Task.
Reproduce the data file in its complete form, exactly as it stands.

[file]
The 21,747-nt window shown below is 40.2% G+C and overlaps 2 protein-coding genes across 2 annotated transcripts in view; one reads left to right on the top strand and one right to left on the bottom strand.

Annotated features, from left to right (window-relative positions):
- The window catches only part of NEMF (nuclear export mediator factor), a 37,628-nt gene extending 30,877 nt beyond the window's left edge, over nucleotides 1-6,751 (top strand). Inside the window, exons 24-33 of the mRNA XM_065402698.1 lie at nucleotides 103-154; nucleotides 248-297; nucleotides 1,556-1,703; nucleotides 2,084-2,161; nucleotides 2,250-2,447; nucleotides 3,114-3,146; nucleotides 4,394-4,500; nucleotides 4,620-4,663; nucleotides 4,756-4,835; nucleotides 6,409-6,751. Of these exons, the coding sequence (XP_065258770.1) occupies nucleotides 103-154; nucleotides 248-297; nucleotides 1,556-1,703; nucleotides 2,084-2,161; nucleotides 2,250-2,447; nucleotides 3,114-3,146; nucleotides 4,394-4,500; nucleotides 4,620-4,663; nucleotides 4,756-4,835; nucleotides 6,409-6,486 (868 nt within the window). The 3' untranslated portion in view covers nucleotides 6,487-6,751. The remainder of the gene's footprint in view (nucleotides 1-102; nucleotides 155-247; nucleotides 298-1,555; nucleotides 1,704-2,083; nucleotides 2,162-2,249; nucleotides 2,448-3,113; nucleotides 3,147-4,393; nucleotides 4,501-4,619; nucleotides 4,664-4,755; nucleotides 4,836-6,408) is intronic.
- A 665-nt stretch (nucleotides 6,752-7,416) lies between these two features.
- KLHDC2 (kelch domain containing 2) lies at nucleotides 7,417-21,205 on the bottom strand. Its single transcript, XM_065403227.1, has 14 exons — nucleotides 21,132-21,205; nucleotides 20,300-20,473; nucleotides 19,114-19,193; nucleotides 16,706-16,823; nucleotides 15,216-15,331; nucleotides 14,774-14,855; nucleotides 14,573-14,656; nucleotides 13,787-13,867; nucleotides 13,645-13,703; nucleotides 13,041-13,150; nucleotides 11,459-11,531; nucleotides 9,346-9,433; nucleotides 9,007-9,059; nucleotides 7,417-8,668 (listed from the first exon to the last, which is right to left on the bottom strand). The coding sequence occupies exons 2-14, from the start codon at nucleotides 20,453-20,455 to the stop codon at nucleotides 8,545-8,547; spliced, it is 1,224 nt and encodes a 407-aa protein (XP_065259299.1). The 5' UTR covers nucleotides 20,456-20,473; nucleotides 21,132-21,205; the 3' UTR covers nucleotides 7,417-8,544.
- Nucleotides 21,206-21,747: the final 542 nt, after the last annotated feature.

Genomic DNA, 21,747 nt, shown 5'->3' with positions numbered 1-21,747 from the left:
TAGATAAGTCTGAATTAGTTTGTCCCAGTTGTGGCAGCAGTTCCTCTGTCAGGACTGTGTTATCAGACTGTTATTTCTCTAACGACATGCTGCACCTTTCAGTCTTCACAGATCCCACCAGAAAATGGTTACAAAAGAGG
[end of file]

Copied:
The 21,747-nt window shown below is 40.2% G+C and overlaps 2 protein-coding genes across 2 annotated transcripts in view; one reads left to right on the top strand and one right to left on the bottom strand.

Annotated features, from left to right (window-relative positions):
- The window catches only part of NEMF (nuclear export mediator factor), a 37,628-nt gene extending 30,877 nt beyond the window's left edge, over nucleotides 1-6,751 (top strand). Inside the window, exons 24-33 of the mRNA XM_065402698.1 lie at nucleotides 103-154; nucleotides 248-297; nucleotides 1,556-1,703; nucleotides 2,084-2,161; nucleotides 2,250-2,447; nucleotides 3,114-3,146; nucleotides 4,394-4,500; nucleotides 4,620-4,663; nucleotides 4,756-4,835; nucleotides 6,409-6,751. Of these exons, the coding sequence (XP_065258770.1) occupies nucleotides 103-154; nucleotides 248-297; nucleotides 1,556-1,703; nucleotides 2,084-2,161; nucleotides 2,250-2,447; nucleotides 3,114-3,146; nucleotides 4,394-4,500; nucleotides 4,620-4,663; nucleotides 4,756-4,835; nucleotides 6,409-6,486 (868 nt within the window). The 3' untranslated portion in view covers nucleotides 6,487-6,751. The remainder of the gene's footprint in view (nucleotides 1-102; nucleotides 155-247; nucleotides 298-1,555; nucleotides 1,704-2,083; nucleotides 2,162-2,249; nucleotides 2,448-3,113; nucleotides 3,147-4,393; nucleotides 4,501-4,619; nucleotides 4,664-4,755; nucleotides 4,836-6,408) is intronic.
- A 665-nt stretch (nucleotides 6,752-7,416) lies between these two features.
- KLHDC2 (kelch domain containing 2) lies at nucleotides 7,417-21,205 on the bottom strand. Its single transcript, XM_065403227.1, has 14 exons — nucleotides 21,132-21,205; nucleotides 20,300-20,473; nucleotides 19,114-19,193; nucleotides 16,706-16,823; nucleotides 15,216-15,331; nucleotides 14,774-14,855; nucleotides 14,573-14,656; nucleotides 13,787-13,867; nucleotides 13,645-13,703; nucleotides 13,041-13,150; nucleotides 11,459-11,531; nucleotides 9,346-9,433; nucleotides 9,007-9,059; nucleotides 7,417-8,668 (listed from the first exon to the last, which is right to left on the bottom strand). The coding sequence occupies exons 2-14, from the start codon at nucleotides 20,453-20,455 to the stop codon at nucleotides 8,545-8,547; spliced, it is 1,224 nt and encodes a 407-aa protein (XP_065259299.1). The 5' UTR covers nucleotides 20,456-20,473; nucleotides 21,132-21,205; the 3' UTR covers nucleotides 7,417-8,544.
- Nucleotides 21,206-21,747: the final 542 nt, after the last annotated feature.

Genomic DNA, 21,747 nt, shown 5'->3' with positions numbered 1-21,747 from the left:
TAGATAAGTCTGAATTAGTTTGTCCCAGTTGTGGCAGCAGTTCCTCTGTCAGGACTGTGTTATCAGACTGTTATTTCTCTAACGACATGCTGCACCTTTCAGTCTTCACAGATCCCACCAGAAAATGGTTACAAAAGAGG